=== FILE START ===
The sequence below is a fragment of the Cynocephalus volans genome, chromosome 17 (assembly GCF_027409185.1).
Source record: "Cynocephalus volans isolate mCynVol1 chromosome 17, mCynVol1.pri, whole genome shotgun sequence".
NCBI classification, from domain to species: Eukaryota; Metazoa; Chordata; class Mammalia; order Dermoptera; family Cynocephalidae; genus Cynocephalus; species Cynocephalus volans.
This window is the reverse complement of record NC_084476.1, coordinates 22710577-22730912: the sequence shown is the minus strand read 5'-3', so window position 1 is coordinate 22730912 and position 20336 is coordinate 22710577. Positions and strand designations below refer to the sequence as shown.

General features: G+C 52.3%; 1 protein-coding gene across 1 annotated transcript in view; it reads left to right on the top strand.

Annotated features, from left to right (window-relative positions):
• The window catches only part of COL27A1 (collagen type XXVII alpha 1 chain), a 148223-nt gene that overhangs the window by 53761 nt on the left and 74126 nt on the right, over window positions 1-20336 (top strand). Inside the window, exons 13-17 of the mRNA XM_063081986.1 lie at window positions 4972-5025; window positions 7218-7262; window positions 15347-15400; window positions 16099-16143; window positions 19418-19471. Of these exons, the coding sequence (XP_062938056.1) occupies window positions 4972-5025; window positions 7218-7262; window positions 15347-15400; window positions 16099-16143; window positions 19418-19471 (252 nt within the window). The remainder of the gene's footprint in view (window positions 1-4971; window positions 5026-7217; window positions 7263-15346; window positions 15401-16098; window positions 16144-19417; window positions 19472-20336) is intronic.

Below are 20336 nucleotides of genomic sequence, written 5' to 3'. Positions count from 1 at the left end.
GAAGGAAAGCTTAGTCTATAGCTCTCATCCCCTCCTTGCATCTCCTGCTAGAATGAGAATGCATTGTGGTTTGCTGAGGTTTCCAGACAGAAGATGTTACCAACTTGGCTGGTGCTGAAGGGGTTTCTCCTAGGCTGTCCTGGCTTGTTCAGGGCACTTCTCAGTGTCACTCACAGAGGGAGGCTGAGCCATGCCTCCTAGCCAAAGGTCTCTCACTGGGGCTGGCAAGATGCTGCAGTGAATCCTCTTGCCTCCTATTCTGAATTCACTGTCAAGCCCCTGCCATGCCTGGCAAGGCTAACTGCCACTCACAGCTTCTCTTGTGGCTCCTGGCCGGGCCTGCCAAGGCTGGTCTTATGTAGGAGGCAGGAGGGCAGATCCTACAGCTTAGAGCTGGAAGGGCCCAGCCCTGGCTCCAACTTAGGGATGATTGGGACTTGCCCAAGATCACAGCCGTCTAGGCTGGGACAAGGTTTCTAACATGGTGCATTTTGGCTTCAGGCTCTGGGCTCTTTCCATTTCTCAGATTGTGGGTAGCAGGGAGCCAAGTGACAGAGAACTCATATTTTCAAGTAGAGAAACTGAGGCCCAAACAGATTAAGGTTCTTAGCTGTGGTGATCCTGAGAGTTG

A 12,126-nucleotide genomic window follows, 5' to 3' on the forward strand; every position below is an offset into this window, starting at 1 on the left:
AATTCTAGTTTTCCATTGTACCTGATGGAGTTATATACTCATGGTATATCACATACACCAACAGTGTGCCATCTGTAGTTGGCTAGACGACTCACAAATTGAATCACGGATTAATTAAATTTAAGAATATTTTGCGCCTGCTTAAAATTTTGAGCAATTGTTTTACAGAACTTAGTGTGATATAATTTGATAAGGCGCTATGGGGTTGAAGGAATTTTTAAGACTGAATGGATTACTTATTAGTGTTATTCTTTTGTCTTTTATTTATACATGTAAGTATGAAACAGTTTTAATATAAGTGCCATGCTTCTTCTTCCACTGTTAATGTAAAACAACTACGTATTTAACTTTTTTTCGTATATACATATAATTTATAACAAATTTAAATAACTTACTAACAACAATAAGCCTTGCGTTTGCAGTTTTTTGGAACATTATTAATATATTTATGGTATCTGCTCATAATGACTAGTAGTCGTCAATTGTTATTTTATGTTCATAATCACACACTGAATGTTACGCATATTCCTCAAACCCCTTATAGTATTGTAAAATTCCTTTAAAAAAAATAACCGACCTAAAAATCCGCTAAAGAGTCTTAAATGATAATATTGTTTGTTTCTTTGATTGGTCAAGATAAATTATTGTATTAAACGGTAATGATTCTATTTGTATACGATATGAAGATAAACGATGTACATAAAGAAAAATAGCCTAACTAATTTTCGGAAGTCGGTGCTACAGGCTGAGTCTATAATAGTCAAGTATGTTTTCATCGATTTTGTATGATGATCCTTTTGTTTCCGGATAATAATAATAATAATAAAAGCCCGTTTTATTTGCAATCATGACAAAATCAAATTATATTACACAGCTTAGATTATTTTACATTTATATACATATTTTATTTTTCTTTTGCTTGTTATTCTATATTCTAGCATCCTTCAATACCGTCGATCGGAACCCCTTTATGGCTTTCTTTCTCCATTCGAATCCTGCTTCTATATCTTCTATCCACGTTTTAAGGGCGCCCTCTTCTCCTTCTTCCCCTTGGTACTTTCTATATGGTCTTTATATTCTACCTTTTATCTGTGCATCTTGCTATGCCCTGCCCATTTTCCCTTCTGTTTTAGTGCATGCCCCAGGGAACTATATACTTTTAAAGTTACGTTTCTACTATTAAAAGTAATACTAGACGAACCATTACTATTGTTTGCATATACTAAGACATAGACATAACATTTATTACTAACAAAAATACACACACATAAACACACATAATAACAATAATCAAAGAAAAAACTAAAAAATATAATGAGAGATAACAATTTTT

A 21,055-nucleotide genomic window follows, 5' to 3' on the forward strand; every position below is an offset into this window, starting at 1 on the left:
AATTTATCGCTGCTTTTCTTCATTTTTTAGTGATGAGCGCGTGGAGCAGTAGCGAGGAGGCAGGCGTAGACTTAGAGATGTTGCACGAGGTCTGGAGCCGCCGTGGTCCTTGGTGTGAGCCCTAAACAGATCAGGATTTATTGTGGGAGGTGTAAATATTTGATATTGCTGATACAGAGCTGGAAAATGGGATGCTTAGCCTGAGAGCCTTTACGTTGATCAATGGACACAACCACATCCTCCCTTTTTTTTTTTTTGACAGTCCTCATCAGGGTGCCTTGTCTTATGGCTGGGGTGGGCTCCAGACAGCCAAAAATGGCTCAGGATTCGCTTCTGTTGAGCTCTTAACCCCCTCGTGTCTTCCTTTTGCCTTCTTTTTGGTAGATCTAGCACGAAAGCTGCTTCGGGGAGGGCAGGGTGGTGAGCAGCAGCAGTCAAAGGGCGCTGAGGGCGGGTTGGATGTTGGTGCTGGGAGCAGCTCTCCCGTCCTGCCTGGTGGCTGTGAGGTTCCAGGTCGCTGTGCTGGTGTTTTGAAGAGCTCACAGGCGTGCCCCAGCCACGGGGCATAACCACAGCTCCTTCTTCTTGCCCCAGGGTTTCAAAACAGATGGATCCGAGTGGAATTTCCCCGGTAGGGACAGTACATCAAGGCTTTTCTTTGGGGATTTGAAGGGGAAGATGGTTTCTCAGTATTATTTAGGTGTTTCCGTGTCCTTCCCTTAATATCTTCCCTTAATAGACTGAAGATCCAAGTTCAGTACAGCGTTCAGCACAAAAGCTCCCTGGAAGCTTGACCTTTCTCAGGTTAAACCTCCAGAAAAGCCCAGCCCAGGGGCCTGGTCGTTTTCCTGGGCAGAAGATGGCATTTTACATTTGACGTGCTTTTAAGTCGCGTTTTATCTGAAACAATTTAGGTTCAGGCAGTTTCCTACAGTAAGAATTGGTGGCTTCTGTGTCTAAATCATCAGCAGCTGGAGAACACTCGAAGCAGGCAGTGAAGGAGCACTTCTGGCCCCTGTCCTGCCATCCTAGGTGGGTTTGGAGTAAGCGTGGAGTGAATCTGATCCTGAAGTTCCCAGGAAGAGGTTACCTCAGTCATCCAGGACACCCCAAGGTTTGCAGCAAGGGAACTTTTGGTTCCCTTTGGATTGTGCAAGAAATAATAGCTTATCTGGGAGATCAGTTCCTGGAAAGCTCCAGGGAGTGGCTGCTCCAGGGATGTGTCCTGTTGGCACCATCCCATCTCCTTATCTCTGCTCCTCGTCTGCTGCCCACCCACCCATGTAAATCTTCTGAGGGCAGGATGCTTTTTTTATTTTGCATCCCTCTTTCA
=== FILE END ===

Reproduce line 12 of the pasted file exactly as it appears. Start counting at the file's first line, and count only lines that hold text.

A 21,055-nucleotide genomic window follows, 5' to 3' on the forward strand; every position below is an offset into this window, starting at 1 on the left: